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Rebels agree to talks in Central African Republic

Government and rebel factions in the Central African Republic have agreed on unconditional talks aimed at forging a truce. Neighboring countries have meanwhile said they will dispatch troops to intervene.

The agreement to sit down at the table came without pre-conditions, the deputy secretary general of the Economic Community of Central African States (ECCAS), Guy-Pierre Garcia, said on Friday.

"No one asked for conditions," said Garcia, adding that talks in the Gabon capital Libreville would take place "without delay,” although a date has yet to be named.

The government of President Francois Bozize is under threat after an insurgency began on December 10.

The president, who has been in power for almost 10 years, on Thursday pleaded for military help from both the US and former colonial power France, amid fears that rebels would move in on the capital, Bangui.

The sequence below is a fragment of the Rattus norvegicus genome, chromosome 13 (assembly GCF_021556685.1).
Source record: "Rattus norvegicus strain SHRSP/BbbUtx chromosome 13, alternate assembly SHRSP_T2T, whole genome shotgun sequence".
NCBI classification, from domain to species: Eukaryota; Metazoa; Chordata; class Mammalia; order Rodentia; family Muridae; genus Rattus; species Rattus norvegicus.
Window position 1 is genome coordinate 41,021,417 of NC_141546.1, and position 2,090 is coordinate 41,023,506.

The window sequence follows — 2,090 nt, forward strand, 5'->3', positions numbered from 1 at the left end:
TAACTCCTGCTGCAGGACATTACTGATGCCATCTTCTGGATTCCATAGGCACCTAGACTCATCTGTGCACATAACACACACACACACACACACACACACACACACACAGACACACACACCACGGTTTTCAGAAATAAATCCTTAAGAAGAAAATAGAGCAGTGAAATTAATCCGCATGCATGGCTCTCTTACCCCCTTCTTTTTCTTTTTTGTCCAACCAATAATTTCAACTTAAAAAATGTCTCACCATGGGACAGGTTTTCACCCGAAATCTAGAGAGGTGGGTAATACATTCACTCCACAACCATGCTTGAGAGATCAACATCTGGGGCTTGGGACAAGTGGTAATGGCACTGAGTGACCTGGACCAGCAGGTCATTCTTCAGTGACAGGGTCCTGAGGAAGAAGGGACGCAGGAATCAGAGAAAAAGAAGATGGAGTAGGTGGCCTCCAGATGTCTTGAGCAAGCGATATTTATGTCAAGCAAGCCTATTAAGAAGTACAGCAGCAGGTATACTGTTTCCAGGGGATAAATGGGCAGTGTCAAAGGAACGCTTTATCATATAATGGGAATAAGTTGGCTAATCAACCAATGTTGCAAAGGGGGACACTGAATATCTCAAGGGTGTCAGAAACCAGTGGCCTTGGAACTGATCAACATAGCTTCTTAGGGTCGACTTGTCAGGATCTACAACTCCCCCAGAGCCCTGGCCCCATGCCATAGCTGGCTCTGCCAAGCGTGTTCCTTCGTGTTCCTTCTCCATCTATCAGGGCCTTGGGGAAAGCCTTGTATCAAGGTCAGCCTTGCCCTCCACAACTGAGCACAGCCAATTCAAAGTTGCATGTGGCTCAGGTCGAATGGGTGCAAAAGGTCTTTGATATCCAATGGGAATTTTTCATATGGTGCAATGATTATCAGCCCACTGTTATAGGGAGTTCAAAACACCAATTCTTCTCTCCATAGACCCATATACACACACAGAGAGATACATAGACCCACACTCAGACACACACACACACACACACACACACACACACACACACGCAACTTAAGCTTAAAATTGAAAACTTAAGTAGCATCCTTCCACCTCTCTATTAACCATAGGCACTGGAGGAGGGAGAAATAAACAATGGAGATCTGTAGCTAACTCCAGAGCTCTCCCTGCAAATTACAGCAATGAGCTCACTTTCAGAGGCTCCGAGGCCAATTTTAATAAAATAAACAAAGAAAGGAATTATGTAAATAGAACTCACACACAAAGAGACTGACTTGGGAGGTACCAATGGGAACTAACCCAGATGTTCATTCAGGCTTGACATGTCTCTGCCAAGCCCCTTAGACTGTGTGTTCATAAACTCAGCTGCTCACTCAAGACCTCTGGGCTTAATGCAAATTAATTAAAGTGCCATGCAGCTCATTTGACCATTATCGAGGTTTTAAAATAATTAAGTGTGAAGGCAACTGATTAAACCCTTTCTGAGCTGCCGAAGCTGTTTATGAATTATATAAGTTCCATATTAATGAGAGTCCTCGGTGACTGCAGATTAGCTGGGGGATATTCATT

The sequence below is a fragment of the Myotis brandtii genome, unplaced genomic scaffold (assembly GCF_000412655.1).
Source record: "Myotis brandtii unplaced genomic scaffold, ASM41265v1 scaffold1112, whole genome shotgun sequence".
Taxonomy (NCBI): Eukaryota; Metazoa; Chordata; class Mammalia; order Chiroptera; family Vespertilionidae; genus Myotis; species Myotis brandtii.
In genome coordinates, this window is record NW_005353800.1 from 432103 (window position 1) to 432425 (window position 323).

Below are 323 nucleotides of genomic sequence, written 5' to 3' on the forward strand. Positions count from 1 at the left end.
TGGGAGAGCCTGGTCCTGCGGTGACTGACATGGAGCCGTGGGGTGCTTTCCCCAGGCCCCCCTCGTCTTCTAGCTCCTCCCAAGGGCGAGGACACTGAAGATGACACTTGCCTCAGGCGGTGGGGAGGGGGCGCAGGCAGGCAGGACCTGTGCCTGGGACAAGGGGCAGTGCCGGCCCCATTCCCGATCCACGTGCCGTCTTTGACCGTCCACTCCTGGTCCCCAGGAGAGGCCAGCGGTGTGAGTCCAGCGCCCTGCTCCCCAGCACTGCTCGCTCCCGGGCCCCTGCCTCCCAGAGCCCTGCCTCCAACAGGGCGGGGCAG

The Seleka coalition of rebel groups, fighting in the northwestern part of the country, has largely been kept in check by government troops in recent years, with some help from foreign governments.

ECCAS on Friday said it would deploy a contingent of soldiers to the country, although the number of soldiers to be sent was not immediately clarified.

France - which intervened on behalf of the government using airstrikes in 2006 - already has forces present in the country. However, Paris has said they would protect French interests rather than those of Bozize. Security was reinforced at the French Embassy on Friday after protesters threw rocks at the building.

rc/ccp (AFP, dpa, Reuters)